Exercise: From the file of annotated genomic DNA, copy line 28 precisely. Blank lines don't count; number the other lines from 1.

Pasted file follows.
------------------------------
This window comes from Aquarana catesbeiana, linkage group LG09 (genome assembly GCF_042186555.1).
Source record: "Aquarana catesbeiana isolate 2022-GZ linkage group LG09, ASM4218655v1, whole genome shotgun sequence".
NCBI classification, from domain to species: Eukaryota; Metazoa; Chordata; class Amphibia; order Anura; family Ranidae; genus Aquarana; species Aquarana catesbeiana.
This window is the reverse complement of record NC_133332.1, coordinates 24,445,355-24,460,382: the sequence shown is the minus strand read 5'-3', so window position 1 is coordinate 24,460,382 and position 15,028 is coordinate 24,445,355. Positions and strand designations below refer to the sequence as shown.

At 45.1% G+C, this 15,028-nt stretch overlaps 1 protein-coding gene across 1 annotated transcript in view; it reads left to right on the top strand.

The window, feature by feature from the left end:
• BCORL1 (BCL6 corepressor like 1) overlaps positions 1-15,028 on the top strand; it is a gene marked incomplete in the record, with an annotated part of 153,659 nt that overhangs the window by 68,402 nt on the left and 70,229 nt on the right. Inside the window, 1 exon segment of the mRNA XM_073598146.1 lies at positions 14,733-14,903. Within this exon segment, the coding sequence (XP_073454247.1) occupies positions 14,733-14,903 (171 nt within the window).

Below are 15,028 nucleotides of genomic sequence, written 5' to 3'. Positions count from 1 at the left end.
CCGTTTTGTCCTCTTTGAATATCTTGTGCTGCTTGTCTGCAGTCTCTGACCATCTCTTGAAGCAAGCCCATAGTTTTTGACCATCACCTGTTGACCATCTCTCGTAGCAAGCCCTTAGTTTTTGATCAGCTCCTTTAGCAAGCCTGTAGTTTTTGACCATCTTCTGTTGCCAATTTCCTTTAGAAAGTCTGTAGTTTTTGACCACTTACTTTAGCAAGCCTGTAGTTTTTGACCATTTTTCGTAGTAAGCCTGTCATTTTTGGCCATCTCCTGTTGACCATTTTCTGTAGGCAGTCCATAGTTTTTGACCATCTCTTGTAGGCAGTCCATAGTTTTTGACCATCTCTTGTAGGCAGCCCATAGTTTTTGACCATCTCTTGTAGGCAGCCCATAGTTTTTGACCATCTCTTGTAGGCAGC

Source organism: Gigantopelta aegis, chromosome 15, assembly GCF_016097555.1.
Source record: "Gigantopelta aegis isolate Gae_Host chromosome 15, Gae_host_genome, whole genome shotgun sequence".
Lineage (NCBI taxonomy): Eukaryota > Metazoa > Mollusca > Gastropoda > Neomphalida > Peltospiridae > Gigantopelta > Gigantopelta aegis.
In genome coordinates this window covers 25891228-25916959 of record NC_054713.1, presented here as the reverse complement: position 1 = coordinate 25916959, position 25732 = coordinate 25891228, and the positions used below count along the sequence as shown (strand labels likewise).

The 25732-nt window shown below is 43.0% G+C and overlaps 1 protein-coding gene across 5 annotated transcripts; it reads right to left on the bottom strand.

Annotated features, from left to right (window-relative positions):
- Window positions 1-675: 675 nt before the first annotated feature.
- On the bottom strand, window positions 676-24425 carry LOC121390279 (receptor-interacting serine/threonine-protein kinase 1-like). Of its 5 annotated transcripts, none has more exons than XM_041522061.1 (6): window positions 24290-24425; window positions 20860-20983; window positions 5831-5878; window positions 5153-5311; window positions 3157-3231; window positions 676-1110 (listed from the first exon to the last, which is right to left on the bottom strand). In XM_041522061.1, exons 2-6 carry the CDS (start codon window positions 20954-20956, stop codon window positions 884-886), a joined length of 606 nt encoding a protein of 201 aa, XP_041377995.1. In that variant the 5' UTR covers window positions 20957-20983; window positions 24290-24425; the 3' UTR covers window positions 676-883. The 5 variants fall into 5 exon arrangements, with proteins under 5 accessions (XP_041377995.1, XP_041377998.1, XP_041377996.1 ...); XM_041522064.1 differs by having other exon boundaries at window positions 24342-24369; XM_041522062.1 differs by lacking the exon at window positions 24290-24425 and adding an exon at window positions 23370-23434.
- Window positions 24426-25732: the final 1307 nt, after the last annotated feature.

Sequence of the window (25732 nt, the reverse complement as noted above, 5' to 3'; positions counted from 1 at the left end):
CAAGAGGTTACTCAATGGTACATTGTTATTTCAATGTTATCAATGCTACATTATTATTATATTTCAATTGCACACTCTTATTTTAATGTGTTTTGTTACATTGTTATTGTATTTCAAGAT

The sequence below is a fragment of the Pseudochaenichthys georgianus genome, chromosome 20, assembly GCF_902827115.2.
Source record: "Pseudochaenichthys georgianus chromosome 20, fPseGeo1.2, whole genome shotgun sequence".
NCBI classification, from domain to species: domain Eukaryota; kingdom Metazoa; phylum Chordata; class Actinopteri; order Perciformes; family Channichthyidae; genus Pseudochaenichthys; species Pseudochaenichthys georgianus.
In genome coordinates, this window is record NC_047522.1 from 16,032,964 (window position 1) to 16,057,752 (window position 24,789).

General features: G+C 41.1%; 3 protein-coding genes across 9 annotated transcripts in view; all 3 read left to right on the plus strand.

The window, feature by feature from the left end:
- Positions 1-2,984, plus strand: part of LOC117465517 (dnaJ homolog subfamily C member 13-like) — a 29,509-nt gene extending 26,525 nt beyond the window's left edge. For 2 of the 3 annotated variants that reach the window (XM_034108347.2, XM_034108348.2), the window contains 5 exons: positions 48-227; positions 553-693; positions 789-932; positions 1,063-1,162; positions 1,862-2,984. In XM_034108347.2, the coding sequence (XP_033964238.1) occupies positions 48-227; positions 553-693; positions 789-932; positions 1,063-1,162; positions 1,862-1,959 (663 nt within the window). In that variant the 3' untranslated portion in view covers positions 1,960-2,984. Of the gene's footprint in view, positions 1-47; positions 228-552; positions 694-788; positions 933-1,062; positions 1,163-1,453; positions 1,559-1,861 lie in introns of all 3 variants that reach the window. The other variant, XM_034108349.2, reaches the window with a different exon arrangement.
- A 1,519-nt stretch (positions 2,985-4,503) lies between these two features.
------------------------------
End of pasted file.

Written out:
- A 1,519-nt stretch (positions 2,985-4,503) lies between these two features.